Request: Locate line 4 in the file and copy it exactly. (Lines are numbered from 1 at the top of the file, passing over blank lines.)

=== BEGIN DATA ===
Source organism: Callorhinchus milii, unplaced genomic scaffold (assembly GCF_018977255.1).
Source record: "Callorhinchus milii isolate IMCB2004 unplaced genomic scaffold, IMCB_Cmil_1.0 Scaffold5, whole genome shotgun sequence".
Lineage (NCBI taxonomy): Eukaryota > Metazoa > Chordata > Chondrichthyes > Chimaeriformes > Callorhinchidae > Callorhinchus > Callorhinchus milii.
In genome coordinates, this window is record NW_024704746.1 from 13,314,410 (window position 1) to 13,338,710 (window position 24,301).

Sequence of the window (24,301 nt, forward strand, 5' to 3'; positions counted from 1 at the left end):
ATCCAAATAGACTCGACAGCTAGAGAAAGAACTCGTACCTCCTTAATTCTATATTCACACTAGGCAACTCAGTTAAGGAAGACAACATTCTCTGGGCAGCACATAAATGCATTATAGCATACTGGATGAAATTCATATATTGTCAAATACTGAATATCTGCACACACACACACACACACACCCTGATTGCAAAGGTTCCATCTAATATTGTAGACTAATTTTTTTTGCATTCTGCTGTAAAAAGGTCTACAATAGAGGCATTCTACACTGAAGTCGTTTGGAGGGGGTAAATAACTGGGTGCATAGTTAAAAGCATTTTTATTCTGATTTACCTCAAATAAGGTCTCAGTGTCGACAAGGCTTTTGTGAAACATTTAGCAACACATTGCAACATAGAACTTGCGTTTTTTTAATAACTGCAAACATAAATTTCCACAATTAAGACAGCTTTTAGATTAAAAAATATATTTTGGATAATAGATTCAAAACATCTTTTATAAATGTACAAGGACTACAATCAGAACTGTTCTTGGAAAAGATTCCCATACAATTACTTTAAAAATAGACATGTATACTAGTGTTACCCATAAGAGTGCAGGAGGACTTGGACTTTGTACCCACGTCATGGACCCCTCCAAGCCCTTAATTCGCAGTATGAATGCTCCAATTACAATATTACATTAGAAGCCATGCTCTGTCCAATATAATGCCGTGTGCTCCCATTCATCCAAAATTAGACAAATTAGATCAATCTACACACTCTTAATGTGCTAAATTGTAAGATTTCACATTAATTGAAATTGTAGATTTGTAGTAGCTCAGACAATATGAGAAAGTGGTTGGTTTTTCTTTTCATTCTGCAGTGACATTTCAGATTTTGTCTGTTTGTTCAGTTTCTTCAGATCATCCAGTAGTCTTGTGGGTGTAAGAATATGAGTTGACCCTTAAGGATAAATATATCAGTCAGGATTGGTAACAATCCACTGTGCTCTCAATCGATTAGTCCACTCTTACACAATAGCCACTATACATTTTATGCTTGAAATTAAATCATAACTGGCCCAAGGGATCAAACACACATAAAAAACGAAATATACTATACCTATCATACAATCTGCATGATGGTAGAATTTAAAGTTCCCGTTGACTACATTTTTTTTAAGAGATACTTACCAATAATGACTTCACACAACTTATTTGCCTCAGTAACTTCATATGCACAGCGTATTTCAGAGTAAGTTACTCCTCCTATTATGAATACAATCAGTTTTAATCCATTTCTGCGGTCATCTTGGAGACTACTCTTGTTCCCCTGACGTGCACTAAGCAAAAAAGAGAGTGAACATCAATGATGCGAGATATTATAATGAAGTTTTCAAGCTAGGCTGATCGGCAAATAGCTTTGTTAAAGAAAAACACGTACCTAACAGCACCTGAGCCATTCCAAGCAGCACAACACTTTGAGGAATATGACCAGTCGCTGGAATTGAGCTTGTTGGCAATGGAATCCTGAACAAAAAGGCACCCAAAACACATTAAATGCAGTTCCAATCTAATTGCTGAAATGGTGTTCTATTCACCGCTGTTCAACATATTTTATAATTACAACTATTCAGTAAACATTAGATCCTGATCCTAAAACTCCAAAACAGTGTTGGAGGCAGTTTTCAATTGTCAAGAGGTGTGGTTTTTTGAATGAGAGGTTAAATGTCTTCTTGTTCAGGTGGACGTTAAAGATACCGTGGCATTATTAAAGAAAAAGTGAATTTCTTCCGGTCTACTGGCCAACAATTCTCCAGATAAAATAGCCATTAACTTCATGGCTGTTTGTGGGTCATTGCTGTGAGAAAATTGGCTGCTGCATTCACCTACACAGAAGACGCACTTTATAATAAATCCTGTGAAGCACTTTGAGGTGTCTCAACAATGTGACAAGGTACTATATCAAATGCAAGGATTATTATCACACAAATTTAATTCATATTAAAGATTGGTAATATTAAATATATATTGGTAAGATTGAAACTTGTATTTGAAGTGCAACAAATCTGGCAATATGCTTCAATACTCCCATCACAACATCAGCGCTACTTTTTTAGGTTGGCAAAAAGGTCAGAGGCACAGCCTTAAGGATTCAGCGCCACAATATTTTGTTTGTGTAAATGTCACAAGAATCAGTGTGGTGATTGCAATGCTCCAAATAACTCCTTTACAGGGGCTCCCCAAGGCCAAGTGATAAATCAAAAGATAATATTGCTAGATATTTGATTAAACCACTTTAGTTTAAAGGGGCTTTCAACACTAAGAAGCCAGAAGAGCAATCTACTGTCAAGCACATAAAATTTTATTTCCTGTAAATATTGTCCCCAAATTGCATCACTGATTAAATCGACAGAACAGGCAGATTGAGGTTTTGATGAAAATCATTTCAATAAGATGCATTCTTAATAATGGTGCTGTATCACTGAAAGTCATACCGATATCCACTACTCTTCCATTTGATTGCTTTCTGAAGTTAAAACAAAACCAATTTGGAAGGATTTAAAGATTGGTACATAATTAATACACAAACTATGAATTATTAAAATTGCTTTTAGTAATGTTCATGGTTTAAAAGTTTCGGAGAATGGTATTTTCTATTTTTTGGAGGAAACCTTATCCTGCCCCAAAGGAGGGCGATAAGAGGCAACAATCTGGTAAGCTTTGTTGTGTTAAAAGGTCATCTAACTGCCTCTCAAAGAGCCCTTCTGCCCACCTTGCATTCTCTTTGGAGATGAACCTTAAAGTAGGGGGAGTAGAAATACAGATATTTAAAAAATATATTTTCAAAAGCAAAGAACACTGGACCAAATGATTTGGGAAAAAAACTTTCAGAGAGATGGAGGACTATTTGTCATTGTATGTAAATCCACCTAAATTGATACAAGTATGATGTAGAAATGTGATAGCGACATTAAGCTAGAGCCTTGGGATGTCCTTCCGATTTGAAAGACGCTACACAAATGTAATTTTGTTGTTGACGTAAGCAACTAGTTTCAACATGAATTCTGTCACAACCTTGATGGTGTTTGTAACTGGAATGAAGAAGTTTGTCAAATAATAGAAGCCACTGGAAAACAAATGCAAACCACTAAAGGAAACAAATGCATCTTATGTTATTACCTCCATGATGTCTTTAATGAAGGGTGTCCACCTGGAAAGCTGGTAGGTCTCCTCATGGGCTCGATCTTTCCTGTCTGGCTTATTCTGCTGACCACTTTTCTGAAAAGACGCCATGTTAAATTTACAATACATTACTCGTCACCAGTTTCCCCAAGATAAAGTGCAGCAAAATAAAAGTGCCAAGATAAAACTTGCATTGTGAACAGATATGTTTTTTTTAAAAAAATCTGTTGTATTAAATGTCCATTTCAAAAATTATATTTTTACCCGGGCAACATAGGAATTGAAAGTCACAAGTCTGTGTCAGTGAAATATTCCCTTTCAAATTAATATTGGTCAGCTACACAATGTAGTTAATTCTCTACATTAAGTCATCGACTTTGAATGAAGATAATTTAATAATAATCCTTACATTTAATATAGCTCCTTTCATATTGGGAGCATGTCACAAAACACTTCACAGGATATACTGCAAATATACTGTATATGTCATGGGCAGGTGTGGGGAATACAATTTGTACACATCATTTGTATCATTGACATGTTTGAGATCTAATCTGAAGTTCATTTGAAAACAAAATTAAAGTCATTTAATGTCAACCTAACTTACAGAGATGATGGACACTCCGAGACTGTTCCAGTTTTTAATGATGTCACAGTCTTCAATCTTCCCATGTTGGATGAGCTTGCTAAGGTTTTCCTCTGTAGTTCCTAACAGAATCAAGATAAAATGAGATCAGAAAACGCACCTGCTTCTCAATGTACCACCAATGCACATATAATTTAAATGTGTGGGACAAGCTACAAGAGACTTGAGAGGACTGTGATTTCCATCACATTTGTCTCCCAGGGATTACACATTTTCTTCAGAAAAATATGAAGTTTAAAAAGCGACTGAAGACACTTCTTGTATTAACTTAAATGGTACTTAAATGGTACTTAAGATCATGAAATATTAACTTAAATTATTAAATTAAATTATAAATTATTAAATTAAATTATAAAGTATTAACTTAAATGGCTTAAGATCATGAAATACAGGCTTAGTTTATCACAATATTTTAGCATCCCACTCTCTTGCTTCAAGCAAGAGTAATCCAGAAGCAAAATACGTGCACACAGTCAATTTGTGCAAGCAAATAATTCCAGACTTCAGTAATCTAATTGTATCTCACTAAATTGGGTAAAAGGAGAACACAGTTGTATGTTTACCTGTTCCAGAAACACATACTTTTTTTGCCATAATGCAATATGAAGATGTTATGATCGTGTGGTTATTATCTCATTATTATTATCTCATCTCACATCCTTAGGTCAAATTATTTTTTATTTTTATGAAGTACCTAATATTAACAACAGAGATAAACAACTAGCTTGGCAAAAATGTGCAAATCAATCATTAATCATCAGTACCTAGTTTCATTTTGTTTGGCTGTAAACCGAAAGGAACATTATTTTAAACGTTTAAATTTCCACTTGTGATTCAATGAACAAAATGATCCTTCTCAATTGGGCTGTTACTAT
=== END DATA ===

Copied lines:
In genome coordinates, this window is record NW_024704746.1 from 13,314,410 (window position 1) to 13,338,710 (window position 24,301).